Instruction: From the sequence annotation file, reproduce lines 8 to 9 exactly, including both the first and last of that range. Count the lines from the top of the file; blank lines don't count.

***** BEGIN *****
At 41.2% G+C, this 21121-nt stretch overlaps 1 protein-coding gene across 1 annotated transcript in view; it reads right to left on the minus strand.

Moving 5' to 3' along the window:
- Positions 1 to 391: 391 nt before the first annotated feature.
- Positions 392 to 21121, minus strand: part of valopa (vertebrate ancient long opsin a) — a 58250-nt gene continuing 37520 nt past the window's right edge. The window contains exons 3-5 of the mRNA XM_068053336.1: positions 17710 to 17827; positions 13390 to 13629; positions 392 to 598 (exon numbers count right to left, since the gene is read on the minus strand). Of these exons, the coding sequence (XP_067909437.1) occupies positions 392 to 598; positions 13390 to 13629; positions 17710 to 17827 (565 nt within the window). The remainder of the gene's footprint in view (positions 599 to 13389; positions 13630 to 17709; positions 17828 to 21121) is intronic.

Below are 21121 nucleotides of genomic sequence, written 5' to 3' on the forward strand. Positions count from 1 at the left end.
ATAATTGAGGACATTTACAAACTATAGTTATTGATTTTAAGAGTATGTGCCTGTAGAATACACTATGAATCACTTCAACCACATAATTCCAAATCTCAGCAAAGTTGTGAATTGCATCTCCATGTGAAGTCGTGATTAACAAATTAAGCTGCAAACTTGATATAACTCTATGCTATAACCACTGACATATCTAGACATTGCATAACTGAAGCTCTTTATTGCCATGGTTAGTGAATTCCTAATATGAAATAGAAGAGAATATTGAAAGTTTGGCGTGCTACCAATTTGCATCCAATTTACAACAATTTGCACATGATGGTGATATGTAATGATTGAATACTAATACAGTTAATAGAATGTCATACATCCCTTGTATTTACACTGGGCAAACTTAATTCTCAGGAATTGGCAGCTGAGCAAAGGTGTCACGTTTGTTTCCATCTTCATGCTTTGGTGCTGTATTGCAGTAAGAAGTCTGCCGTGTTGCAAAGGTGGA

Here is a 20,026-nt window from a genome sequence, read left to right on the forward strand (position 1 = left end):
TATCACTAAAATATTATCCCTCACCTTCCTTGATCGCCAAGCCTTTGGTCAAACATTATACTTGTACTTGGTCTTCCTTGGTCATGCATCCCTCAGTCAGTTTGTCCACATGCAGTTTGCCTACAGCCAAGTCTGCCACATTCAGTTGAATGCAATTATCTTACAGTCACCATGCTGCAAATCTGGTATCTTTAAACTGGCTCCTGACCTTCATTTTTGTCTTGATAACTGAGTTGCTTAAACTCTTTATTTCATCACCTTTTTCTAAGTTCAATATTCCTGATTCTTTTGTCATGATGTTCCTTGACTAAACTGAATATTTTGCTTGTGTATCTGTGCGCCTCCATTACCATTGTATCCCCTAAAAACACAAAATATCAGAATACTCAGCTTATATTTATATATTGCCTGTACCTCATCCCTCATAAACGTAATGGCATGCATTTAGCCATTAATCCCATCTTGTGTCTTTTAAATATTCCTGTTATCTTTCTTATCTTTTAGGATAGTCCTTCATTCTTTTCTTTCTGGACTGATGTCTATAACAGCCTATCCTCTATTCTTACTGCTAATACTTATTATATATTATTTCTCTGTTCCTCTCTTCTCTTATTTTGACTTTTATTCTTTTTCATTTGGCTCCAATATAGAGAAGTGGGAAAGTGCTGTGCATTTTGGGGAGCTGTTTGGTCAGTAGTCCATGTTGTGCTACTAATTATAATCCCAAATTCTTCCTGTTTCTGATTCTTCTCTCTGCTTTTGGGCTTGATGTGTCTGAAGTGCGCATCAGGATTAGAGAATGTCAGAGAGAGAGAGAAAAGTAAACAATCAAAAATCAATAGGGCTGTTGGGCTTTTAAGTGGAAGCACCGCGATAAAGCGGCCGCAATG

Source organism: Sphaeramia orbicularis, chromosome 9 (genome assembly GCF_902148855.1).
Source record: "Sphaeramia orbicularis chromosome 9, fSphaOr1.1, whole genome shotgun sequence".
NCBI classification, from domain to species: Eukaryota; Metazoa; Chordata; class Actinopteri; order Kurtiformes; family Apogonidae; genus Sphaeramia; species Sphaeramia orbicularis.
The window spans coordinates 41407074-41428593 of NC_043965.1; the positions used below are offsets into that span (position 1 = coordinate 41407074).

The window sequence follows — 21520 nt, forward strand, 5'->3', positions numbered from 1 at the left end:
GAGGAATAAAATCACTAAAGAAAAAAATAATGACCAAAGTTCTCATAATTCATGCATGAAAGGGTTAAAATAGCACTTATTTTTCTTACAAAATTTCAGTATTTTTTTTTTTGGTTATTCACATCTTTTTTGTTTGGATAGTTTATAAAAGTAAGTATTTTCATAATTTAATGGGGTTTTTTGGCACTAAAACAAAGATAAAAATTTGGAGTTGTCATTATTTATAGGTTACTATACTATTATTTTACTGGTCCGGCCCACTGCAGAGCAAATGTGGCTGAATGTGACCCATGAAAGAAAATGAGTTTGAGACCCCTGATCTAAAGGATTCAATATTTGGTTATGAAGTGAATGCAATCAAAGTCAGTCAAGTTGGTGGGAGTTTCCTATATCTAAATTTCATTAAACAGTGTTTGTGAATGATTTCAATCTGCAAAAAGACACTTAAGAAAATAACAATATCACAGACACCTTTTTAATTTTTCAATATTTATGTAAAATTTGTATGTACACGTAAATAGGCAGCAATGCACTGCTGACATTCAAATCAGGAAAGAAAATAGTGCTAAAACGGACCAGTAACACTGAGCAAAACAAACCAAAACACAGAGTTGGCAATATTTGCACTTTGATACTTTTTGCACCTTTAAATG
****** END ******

TATCACTAAAATATTATCCCTCACCTTCCTTGATCGCCAAGCCTTTGGTCAAACATTATACTTGTACTTGGTCTTCCTTGGTCATGCATCCCTCAGTCAGTTTGTCCACATGCAGTTTGCCTACAGCCAAGTCTGCCACATTCAGTTGAATGCAATTATCTTACAGTCACCATGCTGCAAATCTGGTATCTTTAAACTGGCTCCTGACCTTCATTTTTGTCTTGATAACTGAGTTGCTTAAACTCTTTATTTCATCACCTTTTTCTAAGTTCAATATTCCTGATTCTTTTGTCATGATGTTCCTTGACTAAACTGAATATTTTGCTTGTGTATCTGTGCGCCTCCATTACCATTGTATCCCCTAAAAACACAAAATATCAGAATACTCAGCTTATATTTATATATTGCCTGTACCTCATCCCTCATAAACGTAATGGCATGCATTTAGCCATTAATCCCATCTTGTGTCTTTTAAATATTCCTGTTATCTTTCTTATCTTTTAGGATAGTCCTTCATTCTTTTCTTTCTGGACTGATGTCTATAACAGCCTATCCTCTATTCTTACTGCTAATACTTATTATATATTATTTCTCTGTTCCTCTCTTCTCTTATTTTGACTTTTATTCTTTTTCATTTGGCTCCAATATAGAGAAGTGGGAAAGTGCTGTGCATTTTGGGGAGCTGTTTGGTCAGTAGTCCATGTTGTGCTACTAATTATAATCCCAAATTCTTCCTGTTTCTGATTCTTCTCTCTGCTTTTGGGCTTGATGTGTCTGAAGTGCGCATCAGGATTAGAGAATGTCAGAGAGAGAGAGAAAAGTAAACAATCAAAAATCAATAGGGCTGTTGGGCTTTTAAGTGGAAGCACCGCGATAAAGCGGCCGCAATG

Source organism: Sphaeramia orbicularis, chromosome 9 (genome assembly GCF_902148855.1).